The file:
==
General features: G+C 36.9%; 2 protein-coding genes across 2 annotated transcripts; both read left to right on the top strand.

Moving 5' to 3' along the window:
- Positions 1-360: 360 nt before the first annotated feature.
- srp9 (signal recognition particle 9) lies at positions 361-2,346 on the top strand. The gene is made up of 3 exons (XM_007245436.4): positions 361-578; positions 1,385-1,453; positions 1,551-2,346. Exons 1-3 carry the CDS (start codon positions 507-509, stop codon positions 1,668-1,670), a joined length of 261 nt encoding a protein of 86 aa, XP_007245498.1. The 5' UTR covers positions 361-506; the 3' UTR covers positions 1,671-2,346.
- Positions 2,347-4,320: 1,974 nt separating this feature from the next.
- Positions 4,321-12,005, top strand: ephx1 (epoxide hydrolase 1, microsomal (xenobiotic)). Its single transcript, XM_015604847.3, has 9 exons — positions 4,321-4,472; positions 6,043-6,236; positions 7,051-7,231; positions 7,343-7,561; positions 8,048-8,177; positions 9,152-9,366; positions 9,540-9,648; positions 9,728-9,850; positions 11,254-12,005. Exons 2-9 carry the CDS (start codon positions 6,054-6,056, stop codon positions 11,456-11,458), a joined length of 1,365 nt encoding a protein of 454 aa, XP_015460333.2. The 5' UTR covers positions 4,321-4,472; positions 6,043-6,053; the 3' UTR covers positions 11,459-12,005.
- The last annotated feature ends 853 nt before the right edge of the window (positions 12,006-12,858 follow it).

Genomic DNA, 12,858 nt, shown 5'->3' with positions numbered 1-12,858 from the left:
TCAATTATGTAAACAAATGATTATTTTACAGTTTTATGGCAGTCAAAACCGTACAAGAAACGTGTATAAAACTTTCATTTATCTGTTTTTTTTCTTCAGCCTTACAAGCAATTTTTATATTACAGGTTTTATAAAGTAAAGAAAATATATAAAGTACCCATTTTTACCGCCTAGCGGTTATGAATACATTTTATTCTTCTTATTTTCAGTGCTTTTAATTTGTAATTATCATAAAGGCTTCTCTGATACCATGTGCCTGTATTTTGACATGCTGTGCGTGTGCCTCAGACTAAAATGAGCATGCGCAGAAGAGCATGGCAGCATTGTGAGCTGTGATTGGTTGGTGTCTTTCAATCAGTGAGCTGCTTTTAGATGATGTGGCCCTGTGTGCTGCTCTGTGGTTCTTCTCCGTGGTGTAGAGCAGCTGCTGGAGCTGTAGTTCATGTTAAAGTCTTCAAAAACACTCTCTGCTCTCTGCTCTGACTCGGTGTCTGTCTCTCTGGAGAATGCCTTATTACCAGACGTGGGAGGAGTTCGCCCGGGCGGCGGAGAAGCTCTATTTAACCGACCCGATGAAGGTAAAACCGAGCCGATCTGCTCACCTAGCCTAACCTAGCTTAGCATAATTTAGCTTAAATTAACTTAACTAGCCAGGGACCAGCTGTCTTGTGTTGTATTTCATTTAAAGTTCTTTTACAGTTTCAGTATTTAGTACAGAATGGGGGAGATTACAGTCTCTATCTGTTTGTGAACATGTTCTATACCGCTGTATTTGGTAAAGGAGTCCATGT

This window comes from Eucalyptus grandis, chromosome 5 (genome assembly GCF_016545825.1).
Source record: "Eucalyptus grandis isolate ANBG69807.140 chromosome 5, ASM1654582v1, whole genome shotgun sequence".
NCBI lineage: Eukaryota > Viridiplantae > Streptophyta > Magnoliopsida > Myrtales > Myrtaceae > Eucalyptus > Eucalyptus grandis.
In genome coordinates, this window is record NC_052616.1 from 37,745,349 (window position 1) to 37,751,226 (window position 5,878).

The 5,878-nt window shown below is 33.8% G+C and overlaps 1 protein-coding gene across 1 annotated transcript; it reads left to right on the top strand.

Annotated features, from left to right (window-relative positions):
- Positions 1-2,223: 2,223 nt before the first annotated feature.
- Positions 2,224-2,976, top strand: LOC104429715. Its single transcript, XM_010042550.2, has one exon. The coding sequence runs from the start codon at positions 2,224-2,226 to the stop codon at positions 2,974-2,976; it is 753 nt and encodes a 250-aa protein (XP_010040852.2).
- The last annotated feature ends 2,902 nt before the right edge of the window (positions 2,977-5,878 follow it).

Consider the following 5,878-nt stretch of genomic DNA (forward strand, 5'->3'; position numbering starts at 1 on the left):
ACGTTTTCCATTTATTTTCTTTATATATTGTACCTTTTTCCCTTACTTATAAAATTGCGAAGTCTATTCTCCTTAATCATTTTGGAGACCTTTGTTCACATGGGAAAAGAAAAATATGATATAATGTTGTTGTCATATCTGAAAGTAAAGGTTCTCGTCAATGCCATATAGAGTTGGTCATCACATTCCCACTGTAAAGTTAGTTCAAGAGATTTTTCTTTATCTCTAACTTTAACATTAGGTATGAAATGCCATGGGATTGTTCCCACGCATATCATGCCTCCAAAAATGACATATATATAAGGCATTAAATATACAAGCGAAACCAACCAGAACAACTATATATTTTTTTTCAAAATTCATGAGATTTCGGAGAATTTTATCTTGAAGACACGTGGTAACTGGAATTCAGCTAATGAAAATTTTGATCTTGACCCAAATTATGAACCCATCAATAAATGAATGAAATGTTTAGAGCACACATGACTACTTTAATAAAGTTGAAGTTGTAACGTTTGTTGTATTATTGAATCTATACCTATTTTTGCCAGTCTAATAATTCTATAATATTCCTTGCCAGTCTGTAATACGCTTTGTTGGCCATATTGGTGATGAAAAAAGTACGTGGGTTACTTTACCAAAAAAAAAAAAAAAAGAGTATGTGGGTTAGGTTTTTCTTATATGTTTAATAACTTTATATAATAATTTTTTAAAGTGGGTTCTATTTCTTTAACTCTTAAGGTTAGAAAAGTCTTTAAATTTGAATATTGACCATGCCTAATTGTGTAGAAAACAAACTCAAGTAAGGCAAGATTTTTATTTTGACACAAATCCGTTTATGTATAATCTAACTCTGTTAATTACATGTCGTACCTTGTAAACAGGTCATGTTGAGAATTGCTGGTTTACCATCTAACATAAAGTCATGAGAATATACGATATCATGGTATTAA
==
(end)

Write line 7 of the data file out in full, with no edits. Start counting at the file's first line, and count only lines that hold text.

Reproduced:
- The last annotated feature ends 853 nt before the right edge of the window (positions 12,006-12,858 follow it).